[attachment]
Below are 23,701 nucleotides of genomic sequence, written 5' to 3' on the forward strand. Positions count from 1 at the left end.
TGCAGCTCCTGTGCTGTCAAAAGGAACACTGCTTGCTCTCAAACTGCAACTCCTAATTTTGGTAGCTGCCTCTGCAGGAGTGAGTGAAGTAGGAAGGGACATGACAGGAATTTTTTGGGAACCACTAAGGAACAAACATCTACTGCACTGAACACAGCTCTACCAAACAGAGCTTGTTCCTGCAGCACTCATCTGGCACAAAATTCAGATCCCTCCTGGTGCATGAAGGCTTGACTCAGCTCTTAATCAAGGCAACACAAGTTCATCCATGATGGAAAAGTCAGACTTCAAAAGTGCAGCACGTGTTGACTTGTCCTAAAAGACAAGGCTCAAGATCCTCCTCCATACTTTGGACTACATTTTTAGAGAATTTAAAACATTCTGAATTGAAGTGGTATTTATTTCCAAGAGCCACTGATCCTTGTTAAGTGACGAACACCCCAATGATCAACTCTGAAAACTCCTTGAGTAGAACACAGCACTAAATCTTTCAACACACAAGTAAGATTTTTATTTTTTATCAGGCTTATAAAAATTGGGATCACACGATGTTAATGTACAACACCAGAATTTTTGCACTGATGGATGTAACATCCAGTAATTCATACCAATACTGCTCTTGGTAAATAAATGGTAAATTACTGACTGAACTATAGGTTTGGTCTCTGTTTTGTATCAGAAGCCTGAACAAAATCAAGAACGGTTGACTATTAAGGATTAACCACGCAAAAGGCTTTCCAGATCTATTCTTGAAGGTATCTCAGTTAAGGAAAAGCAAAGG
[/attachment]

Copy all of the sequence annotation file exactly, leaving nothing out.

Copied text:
Below are 23,701 nucleotides of genomic sequence, written 5' to 3' on the forward strand. Positions count from 1 at the left end.
TGCAGCTCCTGTGCTGTCAAAAGGAACACTGCTTGCTCTCAAACTGCAACTCCTAATTTTGGTAGCTGCCTCTGCAGGAGTGAGTGAAGTAGGAAGGGACATGACAGGAATTTTTTGGGAACCACTAAGGAACAAACATCTACTGCACTGAACACAGCTCTACCAAACAGAGCTTGTTCCTGCAGCACTCATCTGGCACAAAATTCAGATCCCTCCTGGTGCATGAAGGCTTGACTCAGCTCTTAATCAAGGCAACACAAGTTCATCCATGATGGAAAAGTCAGACTTCAAAAGTGCAGCACGTGTTGACTTGTCCTAAAAGACAAGGCTCAAGATCCTCCTCCATACTTTGGACTACATTTTTAGAGAATTTAAAACATTCTGAATTGAAGTGGTATTTATTTCCAAGAGCCACTGATCCTTGTTAAGTGACGAACACCCCAATGATCAACTCTGAAAACTCCTTGAGTAGAACACAGCACTAAATCTTTCAACACACAAGTAAGATTTTTATTTTTTATCAGGCTTATAAAAATTGGGATCACACGATGTTAATGTACAACACCAGAATTTTTGCACTGATGGATGTAACATCCAGTAATTCATACCAATACTGCTCTTGGTAAATAAATGGTAAATTACTGACTGAACTATAGGTTTGGTCTCTGTTTTGTATCAGAAGCCTGAACAAAATCAAGAACGGTTGACTATTAAGGATTAACCACGCAAAAGGCTTTCCAGATCTATTCTTGAAGGTATCTCAGTTAAGGAAAAGCAAAGG